I guess Chinese life doesn’t even count to Peretz. China lost upward of 50 million people caused by Mao Zedong’s red guards in the 1950’s & 1960’s.

    • eljay
      September 14, 2010, 7:03 pm

      >> China lost upward of 50 million people caused by Mao Zedong’s red guards in the 1950’s & 1960’s.

      50 million? That’s nothing! Haven’t you heard about the Holocaust, the bestest damned genocide ever, the worst atrocity ever committed in the history of the human race (followed immediately by 9/11)?

      50 million. Hah! What do the Chinese know about real suffering…

      :-\

  6. Taxi
    September 14, 2010, 5:19 pm

    What makes you think that our American lives aren’t cheap either?

    Rachael Cory.

    Furkan Dorgan.

    They come to mind immediately.

    Plus 34 American sailors on the USS Liberty, whose list of names I oddly could not locate on the internet – yet sadly, I was able to locate a small tombstone that honors them, naming them individually:
    link to uss-liberty.com

    If our government has already sold the above list of good Americans so horribly cheap, what makes us think that our own heads would be worth any more to them war and peace makers and breakers?

  7. yourstruly
    September 14, 2010, 6:19 pm

    Western nations said the same thing about the Japanese during WW II, the Vietnamese during the Vietnam War, and now the Arabs/Muslims in these multiple perpetual wars against said people in the Mideast and Central Asia. Western nations do this for two reasons, firstly to assuage any guilt feelings among their populace at the killing of others – “What the heck, if their own people don’t care, why should I” – and secondly, as an indicator of how exceptional westerners are compared to the enemy – “After all we care, they don’t.” Except, of course, they care every bit as much as we do. Matter of fact right now how many Americans even know, let alone care that from ten to twenty-eight Americans are being killed every week in Afghanistan? Isn’t that a sign that life’s cheap here in the land of the free and the home of the brave?

  8. Sin Nombre
    September 14, 2010, 6:22 pm

    Seems to me it might be observed that it’s all just a matter of what adjectives one chooses to use. True, when it comes to fighting Israel, esp. with suicide bombers, “muslims” (Palestinians esp.) can seem to value their lives rather … casually.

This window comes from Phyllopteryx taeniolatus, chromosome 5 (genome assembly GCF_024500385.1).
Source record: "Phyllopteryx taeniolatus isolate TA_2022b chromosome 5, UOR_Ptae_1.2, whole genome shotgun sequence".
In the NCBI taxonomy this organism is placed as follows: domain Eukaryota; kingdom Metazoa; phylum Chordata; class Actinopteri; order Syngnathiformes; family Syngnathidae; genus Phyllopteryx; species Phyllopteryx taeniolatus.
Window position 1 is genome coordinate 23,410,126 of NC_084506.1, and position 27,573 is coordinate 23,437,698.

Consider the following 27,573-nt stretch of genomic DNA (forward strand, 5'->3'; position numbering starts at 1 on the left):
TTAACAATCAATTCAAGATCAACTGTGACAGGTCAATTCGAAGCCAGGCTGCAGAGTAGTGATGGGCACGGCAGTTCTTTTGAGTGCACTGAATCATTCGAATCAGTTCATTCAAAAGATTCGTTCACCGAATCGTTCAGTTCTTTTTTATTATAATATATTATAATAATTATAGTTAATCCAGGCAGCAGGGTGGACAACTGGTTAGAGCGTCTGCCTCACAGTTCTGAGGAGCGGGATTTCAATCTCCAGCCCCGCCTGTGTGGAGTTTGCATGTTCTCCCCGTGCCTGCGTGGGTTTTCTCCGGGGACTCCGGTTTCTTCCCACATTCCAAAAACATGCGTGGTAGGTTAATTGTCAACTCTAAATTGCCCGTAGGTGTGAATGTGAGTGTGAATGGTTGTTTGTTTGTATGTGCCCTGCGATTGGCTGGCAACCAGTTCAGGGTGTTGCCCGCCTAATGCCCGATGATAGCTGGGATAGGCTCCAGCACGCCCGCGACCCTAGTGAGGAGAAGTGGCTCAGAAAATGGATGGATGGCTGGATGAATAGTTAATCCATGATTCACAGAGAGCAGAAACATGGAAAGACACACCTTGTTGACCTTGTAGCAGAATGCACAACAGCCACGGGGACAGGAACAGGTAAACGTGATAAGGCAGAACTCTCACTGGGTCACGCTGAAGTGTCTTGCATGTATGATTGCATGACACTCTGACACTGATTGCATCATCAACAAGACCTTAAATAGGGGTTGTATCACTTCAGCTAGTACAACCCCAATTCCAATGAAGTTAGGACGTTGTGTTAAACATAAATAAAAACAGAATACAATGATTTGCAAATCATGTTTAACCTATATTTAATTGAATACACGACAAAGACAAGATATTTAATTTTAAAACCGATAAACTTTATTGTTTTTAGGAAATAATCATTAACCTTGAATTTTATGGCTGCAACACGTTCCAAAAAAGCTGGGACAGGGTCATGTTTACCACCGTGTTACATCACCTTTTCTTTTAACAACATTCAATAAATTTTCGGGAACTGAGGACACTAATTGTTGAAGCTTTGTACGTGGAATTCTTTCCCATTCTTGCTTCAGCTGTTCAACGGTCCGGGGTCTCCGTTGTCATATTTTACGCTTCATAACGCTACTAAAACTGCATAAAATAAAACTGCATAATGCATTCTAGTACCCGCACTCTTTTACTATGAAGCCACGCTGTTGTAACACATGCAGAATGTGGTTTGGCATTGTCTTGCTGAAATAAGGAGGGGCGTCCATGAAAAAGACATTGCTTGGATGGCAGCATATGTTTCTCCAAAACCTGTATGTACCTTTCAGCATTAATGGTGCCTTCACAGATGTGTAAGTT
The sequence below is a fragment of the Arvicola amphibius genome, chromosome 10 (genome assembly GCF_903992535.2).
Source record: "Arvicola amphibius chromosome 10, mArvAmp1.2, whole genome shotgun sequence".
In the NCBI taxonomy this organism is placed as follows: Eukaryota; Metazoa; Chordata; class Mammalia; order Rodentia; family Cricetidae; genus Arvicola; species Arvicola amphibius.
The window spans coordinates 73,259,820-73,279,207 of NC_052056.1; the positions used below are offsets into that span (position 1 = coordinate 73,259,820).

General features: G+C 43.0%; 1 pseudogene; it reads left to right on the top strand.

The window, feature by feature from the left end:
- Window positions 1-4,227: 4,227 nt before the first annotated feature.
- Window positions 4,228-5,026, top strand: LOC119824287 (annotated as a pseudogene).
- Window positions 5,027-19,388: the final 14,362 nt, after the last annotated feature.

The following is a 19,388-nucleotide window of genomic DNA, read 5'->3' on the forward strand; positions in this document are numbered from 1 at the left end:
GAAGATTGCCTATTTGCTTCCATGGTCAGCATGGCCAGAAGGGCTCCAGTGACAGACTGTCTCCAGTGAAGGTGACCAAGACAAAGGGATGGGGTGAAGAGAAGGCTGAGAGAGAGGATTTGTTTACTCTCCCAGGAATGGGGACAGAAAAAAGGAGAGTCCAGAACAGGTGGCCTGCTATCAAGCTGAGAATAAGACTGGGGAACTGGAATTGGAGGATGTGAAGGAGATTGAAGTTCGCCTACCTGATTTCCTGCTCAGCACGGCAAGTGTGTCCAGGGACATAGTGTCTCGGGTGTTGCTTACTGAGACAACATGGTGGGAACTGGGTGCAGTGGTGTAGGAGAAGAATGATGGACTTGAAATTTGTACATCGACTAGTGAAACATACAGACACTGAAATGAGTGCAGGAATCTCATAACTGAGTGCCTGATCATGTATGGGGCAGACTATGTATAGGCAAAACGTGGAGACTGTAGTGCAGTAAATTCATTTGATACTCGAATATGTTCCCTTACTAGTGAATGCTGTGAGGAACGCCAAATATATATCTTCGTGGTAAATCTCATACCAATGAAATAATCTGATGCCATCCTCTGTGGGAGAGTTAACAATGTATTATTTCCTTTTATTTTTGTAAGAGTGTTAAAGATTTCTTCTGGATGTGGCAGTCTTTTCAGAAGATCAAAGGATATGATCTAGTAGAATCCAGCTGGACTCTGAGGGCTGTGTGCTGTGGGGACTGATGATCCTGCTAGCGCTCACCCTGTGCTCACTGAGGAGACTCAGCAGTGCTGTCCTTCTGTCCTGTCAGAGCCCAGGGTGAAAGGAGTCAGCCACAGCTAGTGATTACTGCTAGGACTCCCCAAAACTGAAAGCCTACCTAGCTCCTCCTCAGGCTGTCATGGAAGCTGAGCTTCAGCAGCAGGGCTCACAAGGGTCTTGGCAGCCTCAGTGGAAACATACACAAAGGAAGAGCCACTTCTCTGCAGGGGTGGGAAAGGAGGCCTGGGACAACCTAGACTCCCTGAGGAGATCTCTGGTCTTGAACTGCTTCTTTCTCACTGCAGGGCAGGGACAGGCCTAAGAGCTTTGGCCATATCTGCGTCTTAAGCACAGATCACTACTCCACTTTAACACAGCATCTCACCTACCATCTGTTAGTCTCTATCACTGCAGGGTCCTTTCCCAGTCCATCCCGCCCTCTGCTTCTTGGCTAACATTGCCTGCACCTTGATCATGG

On the other hand what’s different when one considers, say, the jewish fighters in the Warsaw ghetto sallying forth with incredible bravery, knowing it was suicidal at times, to fight the Germans? Well we look at the … casualness of their attitude towards their lives as forms of valiant bravery don’t we? That they regarded their lives as cheap payment in comparison to the larger cause they were fighting for. No different than the way the world has essentially come to understand the Polish cavalry during the Blitzkrieg, tossing down a last vodka toast, strapping on their sabers and charging panzers on their horses.

    The irony, and tragedy, is that Peretz, and Israel too it seems, can’t seem to see the “muslim” actions in this light to any degree. Irony because of the Warsaw Ghetto uprising. Tragedy because by no perceiving it and instead seeing only some kind of … muslim degeneracy … Israel thinks it can finesse the situation.

    A few weeks ago Ethan Bronner was essentially justifying his bias by saying of the Israeli settlers “people who don’t stop make history, and these people don’t stop.”

    Well, people who are willing to blow themselves up for their land, knowing that it may even mean retaliation against their relatives (of the kind that Israel shamefully practices, almost in imitation of the Nazis), those folks don’t quit either. And it seems there’s ever more Israelis every year who *are* “quitting” … via moving out of Israel.

    This is a long long long term thing going on here; it might be 100 years before anyone can tell who’s the winner and who’s the loser here.